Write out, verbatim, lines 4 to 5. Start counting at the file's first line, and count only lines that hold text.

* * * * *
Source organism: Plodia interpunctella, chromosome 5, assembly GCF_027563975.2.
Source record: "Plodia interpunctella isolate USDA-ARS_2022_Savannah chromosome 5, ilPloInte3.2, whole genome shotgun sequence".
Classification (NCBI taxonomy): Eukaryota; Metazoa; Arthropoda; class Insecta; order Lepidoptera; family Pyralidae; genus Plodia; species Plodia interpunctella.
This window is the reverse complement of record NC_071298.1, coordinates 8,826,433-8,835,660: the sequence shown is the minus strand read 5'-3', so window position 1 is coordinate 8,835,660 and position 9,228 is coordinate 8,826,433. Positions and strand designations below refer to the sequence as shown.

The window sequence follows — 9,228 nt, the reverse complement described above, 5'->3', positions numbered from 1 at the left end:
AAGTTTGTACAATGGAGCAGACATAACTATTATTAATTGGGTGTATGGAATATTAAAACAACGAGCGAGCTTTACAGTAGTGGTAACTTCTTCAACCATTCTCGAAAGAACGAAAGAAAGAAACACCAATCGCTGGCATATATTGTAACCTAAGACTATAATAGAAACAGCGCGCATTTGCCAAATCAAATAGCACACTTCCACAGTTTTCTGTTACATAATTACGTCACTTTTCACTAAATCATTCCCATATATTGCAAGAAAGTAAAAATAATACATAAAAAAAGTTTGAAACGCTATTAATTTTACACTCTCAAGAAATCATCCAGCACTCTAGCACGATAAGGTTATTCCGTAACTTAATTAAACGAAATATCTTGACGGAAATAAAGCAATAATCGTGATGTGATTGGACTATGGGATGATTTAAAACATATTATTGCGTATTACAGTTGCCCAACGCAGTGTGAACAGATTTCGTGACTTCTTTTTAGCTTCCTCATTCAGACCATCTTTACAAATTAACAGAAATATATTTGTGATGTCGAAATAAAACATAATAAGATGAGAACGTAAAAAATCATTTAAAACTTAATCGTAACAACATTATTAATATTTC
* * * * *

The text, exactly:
This window is the reverse complement of record NC_071298.1, coordinates 8,826,433-8,835,660: the sequence shown is the minus strand read 5'-3', so window position 1 is coordinate 8,835,660 and position 9,228 is coordinate 8,826,433. Positions and strand designations below refer to the sequence as shown.

The window sequence follows — 9,228 nt, the reverse complement described above, 5'->3', positions numbered from 1 at the left end: